Ever since he was a young boy I have taken Mitch (and my other kids) to work with me from time-to-time. When Mitch was especially tiny I would make pillow & blanket forts under my conference room table and he would cuddle in his little cave of comfort to watch movies, play with toys and eat treats while I went about my meetings for the day. I would take him to lunch and we would talk about the big stuff that was on his little mind. I treasure those memories greatly. As Mitch grew older he no longer sat under my desk but at it with a computer building digital forts in Minecraft.

This is a photo of Mitchell’s last time at work with me. He was just denied a heart transplant and I remember sitting across my desk looking at my sweet boy worried about his future. I had no idea the darkness that would soon come into my life. I saw a sweet young man who just wanted to live a normal life and enjoy the simple things. 

I thought we had more time with him. I have come to learn the hour is always later than we think. Time, if ignored or mismanaged, is never on our side and becomes a thief of opportunity. 

I have spent almost the last three years of my life helping to lead a company to launch that is aimed at helping people close the gap between what they value and what they do. I believe it is an inspired company and I hope it helps people live a life of greater meaning and less regret. Little Mitch was too young to really understand what my company was about – but it was because of him that I invested my time there. My family is one of my highest values, and I sought to live my values the best I knew how, and at the depths of my soul I want to help others do the same. So there Mitch sat at my desk … he just loved being around me and more than anything, I loved being around him. I was simply trying to live what I valued.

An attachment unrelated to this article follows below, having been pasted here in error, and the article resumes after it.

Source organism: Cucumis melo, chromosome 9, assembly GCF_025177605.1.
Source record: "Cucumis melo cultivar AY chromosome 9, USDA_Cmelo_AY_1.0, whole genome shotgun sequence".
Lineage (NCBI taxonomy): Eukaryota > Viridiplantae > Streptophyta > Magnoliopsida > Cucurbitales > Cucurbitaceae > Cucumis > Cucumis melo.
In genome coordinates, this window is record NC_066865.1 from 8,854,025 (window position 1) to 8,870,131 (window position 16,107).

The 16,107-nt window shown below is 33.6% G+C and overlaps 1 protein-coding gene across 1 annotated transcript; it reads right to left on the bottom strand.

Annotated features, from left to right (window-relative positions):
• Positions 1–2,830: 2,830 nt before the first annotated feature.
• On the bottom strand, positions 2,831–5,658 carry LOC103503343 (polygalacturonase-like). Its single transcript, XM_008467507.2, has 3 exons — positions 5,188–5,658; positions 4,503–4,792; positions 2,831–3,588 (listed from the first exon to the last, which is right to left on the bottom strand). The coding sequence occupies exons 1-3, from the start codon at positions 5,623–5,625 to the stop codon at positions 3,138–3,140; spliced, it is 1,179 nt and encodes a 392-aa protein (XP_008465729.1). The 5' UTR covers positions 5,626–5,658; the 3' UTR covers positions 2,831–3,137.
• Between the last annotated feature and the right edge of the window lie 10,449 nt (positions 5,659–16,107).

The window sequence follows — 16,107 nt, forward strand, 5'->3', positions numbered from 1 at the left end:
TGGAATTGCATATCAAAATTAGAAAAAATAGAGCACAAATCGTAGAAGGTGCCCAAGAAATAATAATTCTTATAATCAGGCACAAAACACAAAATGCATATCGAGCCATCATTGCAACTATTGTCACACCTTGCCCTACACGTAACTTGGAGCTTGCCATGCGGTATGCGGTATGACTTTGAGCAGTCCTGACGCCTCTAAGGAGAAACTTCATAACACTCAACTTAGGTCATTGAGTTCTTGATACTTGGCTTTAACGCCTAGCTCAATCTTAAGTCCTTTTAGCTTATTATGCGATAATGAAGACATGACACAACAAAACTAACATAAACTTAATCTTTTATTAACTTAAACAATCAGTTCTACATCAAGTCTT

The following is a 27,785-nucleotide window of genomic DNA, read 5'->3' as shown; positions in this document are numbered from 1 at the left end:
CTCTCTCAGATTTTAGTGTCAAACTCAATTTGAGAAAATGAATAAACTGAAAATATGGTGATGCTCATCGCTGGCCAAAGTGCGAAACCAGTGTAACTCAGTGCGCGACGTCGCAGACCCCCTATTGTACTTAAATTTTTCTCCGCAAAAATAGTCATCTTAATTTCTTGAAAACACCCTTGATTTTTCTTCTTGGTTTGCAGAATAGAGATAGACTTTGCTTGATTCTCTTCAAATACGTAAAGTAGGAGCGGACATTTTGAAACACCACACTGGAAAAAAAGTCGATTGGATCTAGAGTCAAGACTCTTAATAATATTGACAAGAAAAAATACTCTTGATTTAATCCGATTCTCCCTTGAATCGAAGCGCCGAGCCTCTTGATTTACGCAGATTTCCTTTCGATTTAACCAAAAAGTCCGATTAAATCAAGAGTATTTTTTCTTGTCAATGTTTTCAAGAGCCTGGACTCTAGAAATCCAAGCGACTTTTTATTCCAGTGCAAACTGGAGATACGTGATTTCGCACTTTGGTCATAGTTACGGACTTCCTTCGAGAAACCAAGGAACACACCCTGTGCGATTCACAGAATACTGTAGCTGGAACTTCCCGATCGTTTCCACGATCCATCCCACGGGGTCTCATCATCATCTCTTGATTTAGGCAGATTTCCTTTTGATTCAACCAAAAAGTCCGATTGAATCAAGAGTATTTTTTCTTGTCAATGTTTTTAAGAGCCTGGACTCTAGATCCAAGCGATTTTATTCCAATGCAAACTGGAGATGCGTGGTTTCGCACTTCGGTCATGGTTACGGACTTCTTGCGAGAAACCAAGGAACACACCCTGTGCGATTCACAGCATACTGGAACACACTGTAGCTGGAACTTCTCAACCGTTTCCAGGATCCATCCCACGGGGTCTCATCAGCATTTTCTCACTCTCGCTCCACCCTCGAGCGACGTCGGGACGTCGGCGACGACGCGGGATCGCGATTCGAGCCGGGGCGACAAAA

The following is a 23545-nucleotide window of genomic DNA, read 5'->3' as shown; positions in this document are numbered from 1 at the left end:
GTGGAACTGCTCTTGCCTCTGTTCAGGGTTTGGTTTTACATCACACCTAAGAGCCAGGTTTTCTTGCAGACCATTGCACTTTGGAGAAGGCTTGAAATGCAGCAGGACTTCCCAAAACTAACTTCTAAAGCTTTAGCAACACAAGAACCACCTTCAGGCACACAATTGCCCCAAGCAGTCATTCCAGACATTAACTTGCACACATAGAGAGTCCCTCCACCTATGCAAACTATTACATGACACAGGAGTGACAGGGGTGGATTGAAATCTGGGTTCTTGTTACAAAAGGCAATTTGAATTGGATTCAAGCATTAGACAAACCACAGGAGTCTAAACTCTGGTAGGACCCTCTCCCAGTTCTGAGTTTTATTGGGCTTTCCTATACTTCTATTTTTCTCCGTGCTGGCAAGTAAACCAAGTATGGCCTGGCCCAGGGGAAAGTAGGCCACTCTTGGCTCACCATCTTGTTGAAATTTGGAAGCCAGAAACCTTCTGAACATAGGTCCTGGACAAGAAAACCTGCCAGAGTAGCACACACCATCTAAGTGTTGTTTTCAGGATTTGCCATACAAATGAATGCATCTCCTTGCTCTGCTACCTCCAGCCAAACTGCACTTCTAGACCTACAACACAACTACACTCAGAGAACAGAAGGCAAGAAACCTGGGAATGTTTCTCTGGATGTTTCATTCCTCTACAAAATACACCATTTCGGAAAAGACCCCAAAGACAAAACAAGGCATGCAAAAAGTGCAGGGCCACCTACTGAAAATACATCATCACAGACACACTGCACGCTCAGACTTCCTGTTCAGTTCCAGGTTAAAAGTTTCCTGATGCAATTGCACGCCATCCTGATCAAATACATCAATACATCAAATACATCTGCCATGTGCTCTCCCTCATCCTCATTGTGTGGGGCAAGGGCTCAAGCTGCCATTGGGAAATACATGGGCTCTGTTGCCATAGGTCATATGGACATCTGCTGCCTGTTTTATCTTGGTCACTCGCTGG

On my bookshelf is a statue of hands, one lifting another. I put it in my office as a symbol of why we exist as a company – but more importantly, a symbol of the desires of my heart. What good are hands if we don’t use them to lift others up? 

Since the loss of my son I have not only struggled with bewildering grief, I have suffered the wrath of foolish men who were blinded by pride and arrogance – and sought to tear me down. While I’m no pushover, for a while I believed them and I wondered if I was capable of anything at all. A season already darkened by death became even darker by the destructive actions of others … others who knew better. I just held on the best I knew how, remembering they were human, too. I prayed to have a forgiving heart. What kept me going was remembering a profound lesson Mitch taught me: “Be nice to each other and be glad you’re alive. Nothing else matters.” I am grateful my son taught me to see past my troubles and to remember what really matters.

I have discovered grief is much like a cocoon. While we are wrapped up in grief a transformation happens whether we like it or not. At some point we will emerge from that cocoon, having become something different than we were before. What we become is largely up to us – shaped by the decisions we make during that transformation.

Today, I can feel the cocoon of grief lessen its suffocating grip on my soul. I still hurt. Sometimes deeply. But, something is changing … and I feel it is good. During brief moments of profound sorrow I wondered if there was any hope at all … hope of a life beyond such a terrible loss. To my relief, I have discovered there is.

I am still going to write of grief: the grief I feel and the grief I felt. I will share hard things and soft things – and everything in between. And as I emerge from this cocoon of grief, I will share my experience with that, too. Whatever happens during this transformation, whatever I become … I will always miss this little boy. I will always long to hear his voice and touch his face. I will always miss his companionship. 

One thing Mitchell’s Journey has taught me is if we live what we value, when everything falls apart, we won’t.